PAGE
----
It’s Christmas market season once again. It’s a time small wooden sheds are constructed, adorned with fairy lights, filled with Christmassy goodies and plonked in city squares all over Europe (and increasingly, elsewhere).
Here in Britain, Christmas markets are extremely popular. London is home to several and Birmingham, the UK’s second city, hosts the world’s largest German Christmas market outside of Germany. Whichever Christmas market you visit, you’re always guaranteed to find stalls selling bratwurst and currywurst, but what about veggie treats? Is there anything a principled eater can enjoy at a Christmas market?
We’ve been touring Christmas markets across the country to find the answer to this question. Thankfully, we discovered the answer is a resounding, ‘yes!’ Below, we’ve listed the vegetarian Christmas market treats that we discovered so that you can enjoy them on your next Christmas market visit.
RememberAlways ask to ensure these options are indeed vegetarian before eating them.
1. Mulled Wine/Cider
Browsing a Christmas market simply wouldn’t be right without a Mulled Wine or Cider in tow. Thankfully, as well as being comforting and warm, these Christmas market staples are also meat-free. A steaming cup of Mulled Wine or Cider is sure to keep you warm and rosy-cheeked against a harsh northerly breeze while you browse the baubles. Don’t worry if you’re driving or you’re not much a drinker as you’re catered for too. Look out for warm spiced apple juice or fruit punch. It’s so good!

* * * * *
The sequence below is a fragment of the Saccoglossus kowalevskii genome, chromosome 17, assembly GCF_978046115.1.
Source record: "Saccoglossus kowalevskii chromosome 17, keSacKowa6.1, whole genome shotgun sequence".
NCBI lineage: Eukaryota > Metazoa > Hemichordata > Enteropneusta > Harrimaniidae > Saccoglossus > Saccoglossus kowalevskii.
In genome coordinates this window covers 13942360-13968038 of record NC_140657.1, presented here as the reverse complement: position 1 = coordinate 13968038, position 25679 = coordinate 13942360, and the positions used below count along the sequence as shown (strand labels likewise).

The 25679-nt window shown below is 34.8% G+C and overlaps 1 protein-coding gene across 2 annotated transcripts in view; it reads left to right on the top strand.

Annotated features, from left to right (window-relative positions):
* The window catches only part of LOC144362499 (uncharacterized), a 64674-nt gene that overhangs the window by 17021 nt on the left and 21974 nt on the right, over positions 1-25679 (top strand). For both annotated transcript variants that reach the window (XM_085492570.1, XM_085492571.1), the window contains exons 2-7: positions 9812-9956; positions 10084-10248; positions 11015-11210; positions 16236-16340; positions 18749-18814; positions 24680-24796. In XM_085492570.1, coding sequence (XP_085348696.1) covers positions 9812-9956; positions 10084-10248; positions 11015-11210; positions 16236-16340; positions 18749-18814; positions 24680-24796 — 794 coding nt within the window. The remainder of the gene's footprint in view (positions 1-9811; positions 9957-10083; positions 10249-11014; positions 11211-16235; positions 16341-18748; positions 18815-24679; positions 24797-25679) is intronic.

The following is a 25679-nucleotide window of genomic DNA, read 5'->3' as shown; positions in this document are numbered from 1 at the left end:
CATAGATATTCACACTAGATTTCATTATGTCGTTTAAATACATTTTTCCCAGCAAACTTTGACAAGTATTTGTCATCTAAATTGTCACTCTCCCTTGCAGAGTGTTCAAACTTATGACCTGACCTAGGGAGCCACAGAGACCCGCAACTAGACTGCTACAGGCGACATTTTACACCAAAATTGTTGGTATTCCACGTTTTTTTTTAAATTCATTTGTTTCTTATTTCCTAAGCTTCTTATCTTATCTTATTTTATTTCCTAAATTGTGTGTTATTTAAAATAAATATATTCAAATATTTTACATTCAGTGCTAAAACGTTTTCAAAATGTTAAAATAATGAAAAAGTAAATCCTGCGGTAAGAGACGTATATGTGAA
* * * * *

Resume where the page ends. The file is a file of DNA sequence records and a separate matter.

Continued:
Alternative OptionHot Chocolate with flavoured syrups and perhaps a drop of alcohol.
2. Fried Potatoes
Of course, you’ll want a savoury vegetarian Christmas market treat to accompany your mulled wine. On our visit to Birmingham’s Christmas market, we ordered a portion of fried potatoes and were surprised just how good they were. Soft and fluffy throughout and crispy on the edges, they were just perfect. While we were munching our potatoes, we were drawn towards the ‘make-your-own’ hotdog stand where people were helping themselves. Not wanting to miss out, we drizzled our fried potatoes in mayonnaise and spicy tomato sauce (which reminded us of the sauce normally found on currywurst). We then sprinkled crispy onions on top and discovered we had made an already tasty treat into something even more delicious.